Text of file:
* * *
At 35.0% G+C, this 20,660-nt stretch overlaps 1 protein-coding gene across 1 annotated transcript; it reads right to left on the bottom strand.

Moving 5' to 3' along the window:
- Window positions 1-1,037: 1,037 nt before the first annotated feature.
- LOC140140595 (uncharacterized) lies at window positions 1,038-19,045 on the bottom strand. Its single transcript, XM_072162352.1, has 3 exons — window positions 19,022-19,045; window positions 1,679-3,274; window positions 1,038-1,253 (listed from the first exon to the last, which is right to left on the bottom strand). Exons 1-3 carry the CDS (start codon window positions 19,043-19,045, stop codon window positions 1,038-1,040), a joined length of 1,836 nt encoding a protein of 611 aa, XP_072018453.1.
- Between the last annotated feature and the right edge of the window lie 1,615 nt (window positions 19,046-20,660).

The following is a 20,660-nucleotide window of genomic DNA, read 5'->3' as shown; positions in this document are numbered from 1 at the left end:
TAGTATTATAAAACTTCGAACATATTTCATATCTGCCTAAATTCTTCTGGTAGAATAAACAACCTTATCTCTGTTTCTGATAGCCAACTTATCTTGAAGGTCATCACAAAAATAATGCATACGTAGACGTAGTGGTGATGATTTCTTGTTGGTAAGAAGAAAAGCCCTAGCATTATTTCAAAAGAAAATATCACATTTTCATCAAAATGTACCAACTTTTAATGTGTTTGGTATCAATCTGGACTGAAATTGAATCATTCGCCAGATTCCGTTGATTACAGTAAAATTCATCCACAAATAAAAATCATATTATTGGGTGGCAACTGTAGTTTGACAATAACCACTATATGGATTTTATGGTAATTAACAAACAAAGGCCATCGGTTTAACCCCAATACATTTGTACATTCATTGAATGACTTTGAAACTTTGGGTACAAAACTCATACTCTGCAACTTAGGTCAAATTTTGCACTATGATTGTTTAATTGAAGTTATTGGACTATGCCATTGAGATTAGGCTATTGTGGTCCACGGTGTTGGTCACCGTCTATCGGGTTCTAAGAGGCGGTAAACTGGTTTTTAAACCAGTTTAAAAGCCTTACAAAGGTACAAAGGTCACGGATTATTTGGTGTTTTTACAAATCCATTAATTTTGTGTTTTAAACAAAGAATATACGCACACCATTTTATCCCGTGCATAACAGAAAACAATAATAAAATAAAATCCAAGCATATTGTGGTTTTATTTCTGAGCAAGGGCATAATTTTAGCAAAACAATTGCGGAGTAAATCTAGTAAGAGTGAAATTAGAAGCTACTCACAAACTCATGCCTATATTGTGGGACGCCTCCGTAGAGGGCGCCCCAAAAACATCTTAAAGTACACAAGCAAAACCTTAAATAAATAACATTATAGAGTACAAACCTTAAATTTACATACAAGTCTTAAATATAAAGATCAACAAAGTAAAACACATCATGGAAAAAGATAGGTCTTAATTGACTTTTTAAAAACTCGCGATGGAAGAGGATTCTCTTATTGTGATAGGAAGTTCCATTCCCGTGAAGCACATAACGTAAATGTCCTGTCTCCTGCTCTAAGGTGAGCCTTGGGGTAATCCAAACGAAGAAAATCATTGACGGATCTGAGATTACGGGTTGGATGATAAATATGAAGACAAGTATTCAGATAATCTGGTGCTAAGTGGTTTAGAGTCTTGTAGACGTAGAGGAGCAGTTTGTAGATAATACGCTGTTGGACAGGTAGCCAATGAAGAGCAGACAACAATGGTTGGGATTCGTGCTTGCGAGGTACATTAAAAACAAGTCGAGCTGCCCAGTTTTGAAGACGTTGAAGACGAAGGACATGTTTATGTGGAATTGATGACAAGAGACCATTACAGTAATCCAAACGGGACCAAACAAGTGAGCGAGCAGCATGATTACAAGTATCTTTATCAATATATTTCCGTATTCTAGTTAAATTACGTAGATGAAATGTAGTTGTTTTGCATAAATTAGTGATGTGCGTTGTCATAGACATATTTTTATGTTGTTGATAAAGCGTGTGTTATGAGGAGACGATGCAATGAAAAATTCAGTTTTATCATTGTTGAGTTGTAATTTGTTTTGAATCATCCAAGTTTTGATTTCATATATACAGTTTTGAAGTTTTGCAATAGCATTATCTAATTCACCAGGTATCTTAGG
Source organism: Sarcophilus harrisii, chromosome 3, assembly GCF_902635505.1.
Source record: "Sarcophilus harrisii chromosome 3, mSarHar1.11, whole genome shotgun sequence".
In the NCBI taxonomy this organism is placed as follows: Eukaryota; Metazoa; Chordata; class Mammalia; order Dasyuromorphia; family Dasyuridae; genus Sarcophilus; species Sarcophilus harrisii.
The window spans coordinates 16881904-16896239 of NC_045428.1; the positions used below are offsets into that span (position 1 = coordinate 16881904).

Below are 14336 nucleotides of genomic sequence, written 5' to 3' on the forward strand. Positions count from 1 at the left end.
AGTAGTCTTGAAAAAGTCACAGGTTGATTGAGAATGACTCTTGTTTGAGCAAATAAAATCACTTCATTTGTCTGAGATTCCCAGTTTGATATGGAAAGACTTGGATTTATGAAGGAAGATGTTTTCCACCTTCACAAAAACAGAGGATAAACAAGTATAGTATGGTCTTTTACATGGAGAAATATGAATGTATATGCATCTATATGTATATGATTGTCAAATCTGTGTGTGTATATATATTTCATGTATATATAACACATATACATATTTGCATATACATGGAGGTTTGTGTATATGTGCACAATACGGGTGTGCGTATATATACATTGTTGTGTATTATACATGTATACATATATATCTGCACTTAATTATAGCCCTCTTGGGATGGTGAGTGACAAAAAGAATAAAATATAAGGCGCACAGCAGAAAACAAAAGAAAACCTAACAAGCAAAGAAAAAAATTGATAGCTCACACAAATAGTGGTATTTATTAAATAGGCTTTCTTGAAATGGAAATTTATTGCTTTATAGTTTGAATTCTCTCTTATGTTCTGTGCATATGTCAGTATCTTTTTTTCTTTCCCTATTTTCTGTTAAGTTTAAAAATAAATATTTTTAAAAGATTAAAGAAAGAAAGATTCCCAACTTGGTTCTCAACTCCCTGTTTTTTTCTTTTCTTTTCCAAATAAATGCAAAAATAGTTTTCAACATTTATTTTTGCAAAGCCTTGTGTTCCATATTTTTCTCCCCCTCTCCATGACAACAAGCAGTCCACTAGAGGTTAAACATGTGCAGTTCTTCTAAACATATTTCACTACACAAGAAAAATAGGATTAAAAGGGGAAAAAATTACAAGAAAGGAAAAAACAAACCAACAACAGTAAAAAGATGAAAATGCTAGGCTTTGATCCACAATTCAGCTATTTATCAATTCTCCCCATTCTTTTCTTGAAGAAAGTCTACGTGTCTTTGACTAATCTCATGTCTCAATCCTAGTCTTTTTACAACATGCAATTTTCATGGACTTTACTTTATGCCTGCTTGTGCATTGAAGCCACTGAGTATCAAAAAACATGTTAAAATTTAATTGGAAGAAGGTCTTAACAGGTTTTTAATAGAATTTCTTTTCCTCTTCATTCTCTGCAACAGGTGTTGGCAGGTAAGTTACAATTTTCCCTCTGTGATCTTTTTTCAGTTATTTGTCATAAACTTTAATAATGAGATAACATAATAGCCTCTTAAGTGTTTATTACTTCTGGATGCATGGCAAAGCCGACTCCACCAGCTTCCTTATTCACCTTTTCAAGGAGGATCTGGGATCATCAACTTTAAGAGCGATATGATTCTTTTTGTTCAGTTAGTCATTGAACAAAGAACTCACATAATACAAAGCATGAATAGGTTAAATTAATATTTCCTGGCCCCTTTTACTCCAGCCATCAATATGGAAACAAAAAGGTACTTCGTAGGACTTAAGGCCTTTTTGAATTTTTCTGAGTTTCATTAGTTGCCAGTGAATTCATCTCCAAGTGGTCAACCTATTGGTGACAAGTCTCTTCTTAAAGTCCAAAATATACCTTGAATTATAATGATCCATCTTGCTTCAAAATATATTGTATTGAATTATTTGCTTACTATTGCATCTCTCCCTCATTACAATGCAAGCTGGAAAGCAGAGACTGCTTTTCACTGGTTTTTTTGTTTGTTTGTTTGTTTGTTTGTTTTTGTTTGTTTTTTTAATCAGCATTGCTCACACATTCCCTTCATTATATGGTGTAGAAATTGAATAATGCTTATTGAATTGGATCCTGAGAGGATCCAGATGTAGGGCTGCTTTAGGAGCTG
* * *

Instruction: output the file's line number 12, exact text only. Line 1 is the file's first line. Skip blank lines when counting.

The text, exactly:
Below are 14336 nucleotides of genomic sequence, written 5' to 3' on the forward strand. Positions count from 1 at the left end.